A secret passageway has been discovered under a 1,000-year-old Mexican pyramid.
It’s believed the previously undiscovered access could reveal the geography of the sacred site, as well as shed light on new details of the Mayans ancient beliefs.
Spanish explorers discovered the ancient Kukulkan pyramid in the 1500s.
The Kukulkan is a Mayan snake god, who legend has it, resembles a feathered serpent and emerged from a cave after an earthquake.
The new discovery of the underground passage is believed to lead to a cenote or water-filled cave at the Temple of Kikulkan in Mexico’s Chichen Itza.
Experts believe this passageway will reveal more about the Mayan ‘snake god’.
Reports suggest that the Mayans sacrificed people into cenotes – and this has been backed up by the discovery of human remains on past expeditions.
The passage was revealed by the Great Mayan Aquifer Project, led by underwater archaeologist Guillermo de Anda.
The group used sophisticated imagine techniques, including ground penetrating lidar to force electromagnetics signals through the ancient structure.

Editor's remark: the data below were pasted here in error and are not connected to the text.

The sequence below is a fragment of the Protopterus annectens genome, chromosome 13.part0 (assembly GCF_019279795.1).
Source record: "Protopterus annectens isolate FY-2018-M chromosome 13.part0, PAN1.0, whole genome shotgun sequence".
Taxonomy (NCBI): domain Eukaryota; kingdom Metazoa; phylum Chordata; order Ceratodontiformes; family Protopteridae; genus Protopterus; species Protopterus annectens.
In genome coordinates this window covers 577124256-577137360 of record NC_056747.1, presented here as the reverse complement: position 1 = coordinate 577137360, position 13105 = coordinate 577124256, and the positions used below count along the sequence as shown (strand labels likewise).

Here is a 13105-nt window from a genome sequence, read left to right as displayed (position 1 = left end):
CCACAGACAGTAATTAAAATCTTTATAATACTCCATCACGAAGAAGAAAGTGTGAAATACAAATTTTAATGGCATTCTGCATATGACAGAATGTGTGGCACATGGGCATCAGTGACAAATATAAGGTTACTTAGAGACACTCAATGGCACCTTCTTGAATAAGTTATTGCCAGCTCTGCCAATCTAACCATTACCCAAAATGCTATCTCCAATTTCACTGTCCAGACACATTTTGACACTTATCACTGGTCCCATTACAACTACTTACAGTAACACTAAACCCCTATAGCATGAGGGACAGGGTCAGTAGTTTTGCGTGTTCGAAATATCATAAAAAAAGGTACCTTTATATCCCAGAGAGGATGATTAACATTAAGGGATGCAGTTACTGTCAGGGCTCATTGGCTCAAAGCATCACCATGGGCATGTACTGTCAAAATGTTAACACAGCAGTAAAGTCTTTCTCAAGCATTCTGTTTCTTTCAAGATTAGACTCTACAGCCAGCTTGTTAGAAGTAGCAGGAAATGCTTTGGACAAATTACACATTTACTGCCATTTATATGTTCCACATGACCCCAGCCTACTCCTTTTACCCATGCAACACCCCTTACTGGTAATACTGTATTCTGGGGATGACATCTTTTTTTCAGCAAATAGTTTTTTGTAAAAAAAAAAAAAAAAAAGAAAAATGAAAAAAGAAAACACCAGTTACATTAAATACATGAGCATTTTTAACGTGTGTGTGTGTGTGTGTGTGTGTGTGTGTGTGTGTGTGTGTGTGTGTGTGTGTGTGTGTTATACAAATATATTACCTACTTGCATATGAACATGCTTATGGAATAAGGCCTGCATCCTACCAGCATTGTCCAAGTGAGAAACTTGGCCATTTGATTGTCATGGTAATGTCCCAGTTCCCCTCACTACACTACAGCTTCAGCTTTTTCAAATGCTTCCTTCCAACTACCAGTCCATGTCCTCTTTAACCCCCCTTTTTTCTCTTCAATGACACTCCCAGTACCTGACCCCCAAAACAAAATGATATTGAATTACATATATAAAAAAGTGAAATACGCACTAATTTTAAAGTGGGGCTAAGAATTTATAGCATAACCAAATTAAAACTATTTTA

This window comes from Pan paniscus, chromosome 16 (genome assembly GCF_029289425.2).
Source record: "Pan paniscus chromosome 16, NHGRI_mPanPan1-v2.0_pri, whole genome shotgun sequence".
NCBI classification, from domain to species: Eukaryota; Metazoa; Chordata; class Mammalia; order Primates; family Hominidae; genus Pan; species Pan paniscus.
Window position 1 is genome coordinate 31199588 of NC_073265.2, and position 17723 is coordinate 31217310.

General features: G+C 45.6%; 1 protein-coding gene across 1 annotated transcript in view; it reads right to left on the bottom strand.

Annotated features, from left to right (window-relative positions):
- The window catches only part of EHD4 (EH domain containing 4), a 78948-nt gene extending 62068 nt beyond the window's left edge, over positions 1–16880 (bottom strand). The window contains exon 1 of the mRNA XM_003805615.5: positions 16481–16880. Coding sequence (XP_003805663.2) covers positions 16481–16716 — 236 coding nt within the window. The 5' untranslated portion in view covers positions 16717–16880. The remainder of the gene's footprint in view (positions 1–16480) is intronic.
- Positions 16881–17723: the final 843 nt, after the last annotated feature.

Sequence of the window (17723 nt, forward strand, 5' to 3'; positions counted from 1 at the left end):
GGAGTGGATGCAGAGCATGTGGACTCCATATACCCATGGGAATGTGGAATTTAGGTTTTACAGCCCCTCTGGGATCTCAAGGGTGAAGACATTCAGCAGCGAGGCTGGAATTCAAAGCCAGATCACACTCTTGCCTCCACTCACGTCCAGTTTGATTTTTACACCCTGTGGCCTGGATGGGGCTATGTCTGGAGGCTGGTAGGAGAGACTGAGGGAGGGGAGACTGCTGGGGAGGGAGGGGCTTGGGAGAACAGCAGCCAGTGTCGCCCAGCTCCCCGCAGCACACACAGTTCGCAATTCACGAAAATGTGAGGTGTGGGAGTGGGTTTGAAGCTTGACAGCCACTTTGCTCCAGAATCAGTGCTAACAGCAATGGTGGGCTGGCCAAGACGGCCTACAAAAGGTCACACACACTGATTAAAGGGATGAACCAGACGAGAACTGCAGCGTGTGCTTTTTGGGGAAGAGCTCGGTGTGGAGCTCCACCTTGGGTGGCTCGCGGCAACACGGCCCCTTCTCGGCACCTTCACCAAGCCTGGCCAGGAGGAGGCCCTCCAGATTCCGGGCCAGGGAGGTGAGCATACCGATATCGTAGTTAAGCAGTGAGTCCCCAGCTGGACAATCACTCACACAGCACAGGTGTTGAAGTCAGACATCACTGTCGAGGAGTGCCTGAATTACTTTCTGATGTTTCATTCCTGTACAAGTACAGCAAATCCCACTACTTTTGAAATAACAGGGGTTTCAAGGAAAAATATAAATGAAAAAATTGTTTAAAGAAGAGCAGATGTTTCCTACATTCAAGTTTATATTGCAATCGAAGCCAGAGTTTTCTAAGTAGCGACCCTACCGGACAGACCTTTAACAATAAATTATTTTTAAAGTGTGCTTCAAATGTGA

At present, they team have discovered the passage, although have not physically explored it yet as it’s currently blocked by a smaller burial chamber known as the Ossuary.
Dr de Anda told El Universal: ‘Through the Ossuary, we can enter the cave beneath the structure and there we found a blocked passageway, probably closed off by the ancient Mayans themselves.
‘We will enter again and this time we will try to open it to see if the passageway leads us to the entrance of the cenote beneath the pyramid.’
Exploration could prove perilous as researchers discovered a large sinkhole beneath the temple in 2015.